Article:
Before you can do anything about applying remote configurations, you need to make sure to add Firebase to your Android project. This has been documented here. After doing this, follow these steps:

  1. Add the Firebase Remote Config Library to your project
 implementation ''

There is an option to also import the Firebase Analytics module, but it is not required for remote setups. It is used in other areas of remote configurations, such as setting a condition based on a specific event that occurs.

2. After syncing your project, you can access the RemoteConfig object with this command:

val remoteConfig: FirebaseRemoteConfig = Firebase.remoteConfig

3. You can define how often your remote configurations will be retrieved and therefore updated. When you’re still developing your app, it’s helpful to set this number relatively low.

val remoteConfigSettings = remoteConfigSettings {
minimumFetchIntervalInSeconds = 2000

If you set the minimumFetchIntervalInSeconds be too low, Firebase will launch a FirebaseRemoteConfigFetchThrottledException

4. Set configuration settings


5. You can have application defaults for your remote configurations. These can be created as an XML file in the XML directory in the res folder. This is what the code looks like:


This XML file should have an underlying element of a map to wrap all of your default values. For example, let’s say we have defined a key in remote configurations called my_keywhose value is 1. The XML for the default values ​​will look like this:

<?xml version="1.0" encoding="utf-8"?>

Remote configurations must be retrieved and activated. The fetch action retrieves and stores your remote configurations in the Remote Config object. The activation part is about making these values ​​available to your application. This is why there are two API methods:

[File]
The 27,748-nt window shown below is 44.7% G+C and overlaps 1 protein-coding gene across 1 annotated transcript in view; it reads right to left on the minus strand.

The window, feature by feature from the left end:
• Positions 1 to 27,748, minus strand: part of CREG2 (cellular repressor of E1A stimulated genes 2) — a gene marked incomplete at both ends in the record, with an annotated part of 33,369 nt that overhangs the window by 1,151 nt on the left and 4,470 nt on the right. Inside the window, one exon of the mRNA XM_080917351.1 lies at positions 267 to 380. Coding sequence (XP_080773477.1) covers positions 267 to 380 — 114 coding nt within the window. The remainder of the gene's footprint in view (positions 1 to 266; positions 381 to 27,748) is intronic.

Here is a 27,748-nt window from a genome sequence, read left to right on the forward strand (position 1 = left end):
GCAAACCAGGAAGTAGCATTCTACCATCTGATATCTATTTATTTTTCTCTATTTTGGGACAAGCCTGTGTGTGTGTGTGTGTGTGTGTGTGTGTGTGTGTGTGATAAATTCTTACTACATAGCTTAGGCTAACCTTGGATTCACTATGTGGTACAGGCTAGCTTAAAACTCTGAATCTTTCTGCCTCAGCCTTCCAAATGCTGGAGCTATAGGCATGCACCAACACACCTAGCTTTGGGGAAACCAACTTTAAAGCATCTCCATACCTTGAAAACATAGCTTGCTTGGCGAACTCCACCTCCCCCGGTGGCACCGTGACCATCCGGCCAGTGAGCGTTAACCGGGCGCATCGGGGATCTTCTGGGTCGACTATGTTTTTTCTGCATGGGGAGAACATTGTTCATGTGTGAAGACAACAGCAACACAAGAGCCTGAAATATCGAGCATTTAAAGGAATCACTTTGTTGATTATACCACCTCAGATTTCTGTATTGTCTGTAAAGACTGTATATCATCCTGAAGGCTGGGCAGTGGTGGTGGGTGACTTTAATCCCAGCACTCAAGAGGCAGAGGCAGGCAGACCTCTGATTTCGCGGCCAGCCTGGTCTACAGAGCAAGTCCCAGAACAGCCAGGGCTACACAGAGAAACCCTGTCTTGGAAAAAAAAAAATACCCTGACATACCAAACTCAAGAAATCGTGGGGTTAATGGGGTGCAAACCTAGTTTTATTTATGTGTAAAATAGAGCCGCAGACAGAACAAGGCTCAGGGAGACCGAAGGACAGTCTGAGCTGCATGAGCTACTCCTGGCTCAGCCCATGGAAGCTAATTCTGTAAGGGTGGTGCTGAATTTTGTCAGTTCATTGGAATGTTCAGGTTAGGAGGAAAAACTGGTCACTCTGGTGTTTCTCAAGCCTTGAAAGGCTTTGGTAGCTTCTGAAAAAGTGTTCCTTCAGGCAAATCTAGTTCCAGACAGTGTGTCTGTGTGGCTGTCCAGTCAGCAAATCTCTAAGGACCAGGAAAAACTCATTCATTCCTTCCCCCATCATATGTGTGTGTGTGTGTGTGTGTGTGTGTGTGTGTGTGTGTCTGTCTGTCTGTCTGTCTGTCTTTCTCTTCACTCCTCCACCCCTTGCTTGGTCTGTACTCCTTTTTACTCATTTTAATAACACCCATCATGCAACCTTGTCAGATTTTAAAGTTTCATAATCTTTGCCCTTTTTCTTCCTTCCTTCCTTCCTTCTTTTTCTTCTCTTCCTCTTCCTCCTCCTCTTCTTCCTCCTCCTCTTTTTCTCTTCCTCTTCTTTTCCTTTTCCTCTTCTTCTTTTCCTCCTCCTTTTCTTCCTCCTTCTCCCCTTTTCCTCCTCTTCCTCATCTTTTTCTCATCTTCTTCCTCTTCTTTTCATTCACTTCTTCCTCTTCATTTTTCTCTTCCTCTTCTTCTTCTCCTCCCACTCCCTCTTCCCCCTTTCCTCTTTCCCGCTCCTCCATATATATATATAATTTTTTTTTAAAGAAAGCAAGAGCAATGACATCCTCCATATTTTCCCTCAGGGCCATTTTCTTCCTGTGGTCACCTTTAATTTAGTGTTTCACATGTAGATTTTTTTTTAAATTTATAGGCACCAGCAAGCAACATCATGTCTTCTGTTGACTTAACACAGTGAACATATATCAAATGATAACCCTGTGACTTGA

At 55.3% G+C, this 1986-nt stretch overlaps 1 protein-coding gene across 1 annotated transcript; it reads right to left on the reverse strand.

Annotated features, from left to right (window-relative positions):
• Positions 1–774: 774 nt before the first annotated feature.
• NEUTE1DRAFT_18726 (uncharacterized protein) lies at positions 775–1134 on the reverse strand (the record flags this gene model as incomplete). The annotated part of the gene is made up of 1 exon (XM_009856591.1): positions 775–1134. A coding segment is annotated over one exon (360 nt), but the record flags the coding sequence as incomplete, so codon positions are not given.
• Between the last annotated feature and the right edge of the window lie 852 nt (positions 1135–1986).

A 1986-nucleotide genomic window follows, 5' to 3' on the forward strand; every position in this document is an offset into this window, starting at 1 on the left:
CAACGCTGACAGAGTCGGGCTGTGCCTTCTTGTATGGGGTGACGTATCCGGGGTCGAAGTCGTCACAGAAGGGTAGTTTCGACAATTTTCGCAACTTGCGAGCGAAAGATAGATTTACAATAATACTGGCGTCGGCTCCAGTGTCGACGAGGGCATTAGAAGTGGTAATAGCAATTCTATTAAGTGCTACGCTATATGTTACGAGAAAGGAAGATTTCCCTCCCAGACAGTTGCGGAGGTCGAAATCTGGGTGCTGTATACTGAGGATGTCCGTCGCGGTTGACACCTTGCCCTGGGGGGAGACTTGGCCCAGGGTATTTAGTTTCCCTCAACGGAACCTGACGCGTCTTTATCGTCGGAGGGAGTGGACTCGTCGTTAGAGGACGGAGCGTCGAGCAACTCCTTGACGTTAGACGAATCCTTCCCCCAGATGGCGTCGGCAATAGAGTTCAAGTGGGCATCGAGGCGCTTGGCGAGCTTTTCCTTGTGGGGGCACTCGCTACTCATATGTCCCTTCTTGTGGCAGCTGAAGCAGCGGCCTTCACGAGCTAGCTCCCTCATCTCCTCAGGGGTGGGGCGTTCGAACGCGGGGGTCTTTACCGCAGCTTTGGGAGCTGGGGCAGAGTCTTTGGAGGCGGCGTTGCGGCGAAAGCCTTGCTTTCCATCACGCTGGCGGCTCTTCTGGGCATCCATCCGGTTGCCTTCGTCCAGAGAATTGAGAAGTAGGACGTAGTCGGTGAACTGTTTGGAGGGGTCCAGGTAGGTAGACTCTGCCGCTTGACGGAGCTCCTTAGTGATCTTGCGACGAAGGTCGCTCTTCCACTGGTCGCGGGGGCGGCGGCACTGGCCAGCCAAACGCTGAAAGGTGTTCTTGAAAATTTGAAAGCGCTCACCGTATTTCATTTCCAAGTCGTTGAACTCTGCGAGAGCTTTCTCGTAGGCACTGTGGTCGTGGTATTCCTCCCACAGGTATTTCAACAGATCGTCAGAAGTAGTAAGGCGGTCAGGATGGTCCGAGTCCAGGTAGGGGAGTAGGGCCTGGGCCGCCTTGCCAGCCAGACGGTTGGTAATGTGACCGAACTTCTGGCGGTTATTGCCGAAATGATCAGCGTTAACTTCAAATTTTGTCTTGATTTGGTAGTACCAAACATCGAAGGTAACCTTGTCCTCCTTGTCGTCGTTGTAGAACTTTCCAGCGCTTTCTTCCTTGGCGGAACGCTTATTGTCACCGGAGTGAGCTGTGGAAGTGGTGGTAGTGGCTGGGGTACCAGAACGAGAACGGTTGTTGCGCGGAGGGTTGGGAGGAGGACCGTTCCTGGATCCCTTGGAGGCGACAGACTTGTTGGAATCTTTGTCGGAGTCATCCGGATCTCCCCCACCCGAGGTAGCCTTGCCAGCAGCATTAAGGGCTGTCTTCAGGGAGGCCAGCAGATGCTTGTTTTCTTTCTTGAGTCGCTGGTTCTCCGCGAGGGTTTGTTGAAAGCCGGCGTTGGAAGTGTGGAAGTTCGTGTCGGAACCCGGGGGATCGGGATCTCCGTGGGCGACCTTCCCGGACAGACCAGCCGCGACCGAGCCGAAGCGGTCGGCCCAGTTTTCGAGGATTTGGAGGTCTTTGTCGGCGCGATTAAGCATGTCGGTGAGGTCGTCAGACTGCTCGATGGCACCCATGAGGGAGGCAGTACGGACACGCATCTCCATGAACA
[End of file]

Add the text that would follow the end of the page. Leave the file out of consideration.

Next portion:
• fetch (and use later activate)
.addOnCompleteListener { task ->
if (task.isSuccessful) {
//Remote Configurations fetch successfully
.addOnFailureListener { error ->
//Remote Configurations fetch failure

.addOnCompleteListener { task ->
if (task.isSuccessful) {
//Remote Configurations activation success
.addOnFailureListener { error ->
//Remote Configurations activation failure

.addOnCompleteListener { task ->
if (task.isSuccessful) {
//Remote Configurations fetched and activated successfully
}.addOnFailureListener { error ->
//Remote Configurations fetched and activated failure

6. Now that our remote configurations have been retrieved and activated, we can access and use them in our application. We can do this by accessing the remoteConfig object and using one of the getter methods depending on the type of value we define:

val myRemoteConfigValue: String = remoteConfig.getString("my_key")

Since your application will rely on remote configurations for its operation (or part of it), it is crucial to decide how the application will behave if it does not arrive or if it takes too long to receive a response. Essentially, there are two ways to handle loading remote configurations:

  1. Your application starts and waits for remote configurations to be enabled
  2. Your application starts and does not wait for remote configuration to be enabled. Instead opt to use remote configurations on the second run of the application

There are good and bad implications for each of these methods, and it’s up to you to decide which one is best for your application. If you choose the first option, you can add a loading screen that expires after a certain period of time. Or, if you choose the second option, you will create a default mechanism for your application’s features and how they should work when the configuration has not yet been received.